In September 2018, the county staff told commissioners that to balance their budget, they must dig deeply into their reserves. They agreed to do so, violating their own long-time reserve policy. They chose that over cutting money for parks and libraries, pushing the sheriff to reduce his budget or raising taxes.
Commissioners have agreed to borrow millions from the utilities department to pay bills in the coming months. The county does not have enough in reserves to meet its financial obligations between now and the time property tax payments begin to arrive.
Commissioners have planned no cuts to parks or libraries in the coming fiscal year, but told county administrator Jeff Rogers to cut more from the commission’s budget, which is about half of the general fund expense. On Tuesday, commissioners will discuss those adjustments in the hours before their final budget hearing at 5 p.m.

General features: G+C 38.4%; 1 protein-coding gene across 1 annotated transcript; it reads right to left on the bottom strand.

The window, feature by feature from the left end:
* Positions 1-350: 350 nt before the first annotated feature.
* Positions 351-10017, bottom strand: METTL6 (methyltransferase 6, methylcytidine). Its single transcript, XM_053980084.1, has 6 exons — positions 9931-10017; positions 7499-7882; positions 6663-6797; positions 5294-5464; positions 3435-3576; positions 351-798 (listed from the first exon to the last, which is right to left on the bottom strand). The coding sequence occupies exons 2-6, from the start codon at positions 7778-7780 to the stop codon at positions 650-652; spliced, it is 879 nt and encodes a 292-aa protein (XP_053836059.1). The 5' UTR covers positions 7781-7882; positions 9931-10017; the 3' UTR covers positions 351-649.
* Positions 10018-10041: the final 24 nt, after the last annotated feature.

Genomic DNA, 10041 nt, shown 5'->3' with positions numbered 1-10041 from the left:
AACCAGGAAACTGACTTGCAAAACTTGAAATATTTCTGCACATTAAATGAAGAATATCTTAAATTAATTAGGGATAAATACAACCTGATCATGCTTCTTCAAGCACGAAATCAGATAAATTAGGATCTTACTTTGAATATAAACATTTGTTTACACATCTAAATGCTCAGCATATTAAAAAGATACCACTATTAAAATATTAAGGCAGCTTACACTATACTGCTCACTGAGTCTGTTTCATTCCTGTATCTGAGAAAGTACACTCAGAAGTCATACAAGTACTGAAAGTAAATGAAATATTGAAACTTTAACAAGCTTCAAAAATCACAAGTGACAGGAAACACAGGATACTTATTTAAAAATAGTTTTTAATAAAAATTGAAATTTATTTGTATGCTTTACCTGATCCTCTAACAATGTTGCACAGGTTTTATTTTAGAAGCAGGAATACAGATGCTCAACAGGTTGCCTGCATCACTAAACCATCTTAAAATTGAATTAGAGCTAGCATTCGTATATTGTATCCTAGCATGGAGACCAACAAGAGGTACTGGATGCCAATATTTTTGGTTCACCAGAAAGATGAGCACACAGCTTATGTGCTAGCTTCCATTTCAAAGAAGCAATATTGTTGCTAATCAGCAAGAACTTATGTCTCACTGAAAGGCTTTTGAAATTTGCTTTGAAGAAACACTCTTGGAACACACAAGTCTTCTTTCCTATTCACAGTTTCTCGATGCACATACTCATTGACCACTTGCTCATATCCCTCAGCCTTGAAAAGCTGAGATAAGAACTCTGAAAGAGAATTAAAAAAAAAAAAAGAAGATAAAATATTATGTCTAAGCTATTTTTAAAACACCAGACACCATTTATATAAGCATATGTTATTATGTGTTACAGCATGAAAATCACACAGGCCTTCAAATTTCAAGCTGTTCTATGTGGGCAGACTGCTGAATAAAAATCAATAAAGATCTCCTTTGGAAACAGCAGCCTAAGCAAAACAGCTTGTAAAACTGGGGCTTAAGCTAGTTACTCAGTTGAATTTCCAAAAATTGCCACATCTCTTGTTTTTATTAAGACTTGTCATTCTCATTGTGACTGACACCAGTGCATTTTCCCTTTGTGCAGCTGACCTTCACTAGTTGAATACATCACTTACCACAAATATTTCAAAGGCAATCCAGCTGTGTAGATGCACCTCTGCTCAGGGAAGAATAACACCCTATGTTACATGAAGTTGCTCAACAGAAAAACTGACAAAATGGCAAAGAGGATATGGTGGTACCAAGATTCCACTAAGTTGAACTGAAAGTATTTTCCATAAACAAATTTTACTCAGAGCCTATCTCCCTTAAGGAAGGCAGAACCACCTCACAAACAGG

If the second hearing is like the first, sparks will fly once again.
During last week’s hearing, commissioners attacked one another. Those who support the tax increase — Commissioners John Allocco, John Mitten and Holcomb — were accused of fear mongering when they suggested that without it, they’d have to consider closing libraries and parks.
Past spending and budgeting mistakes created “huge numbers” that cannot be fixed without a tax increase, Holcomb said.
“We are dead serious,” he said. “We don’t want to do this.”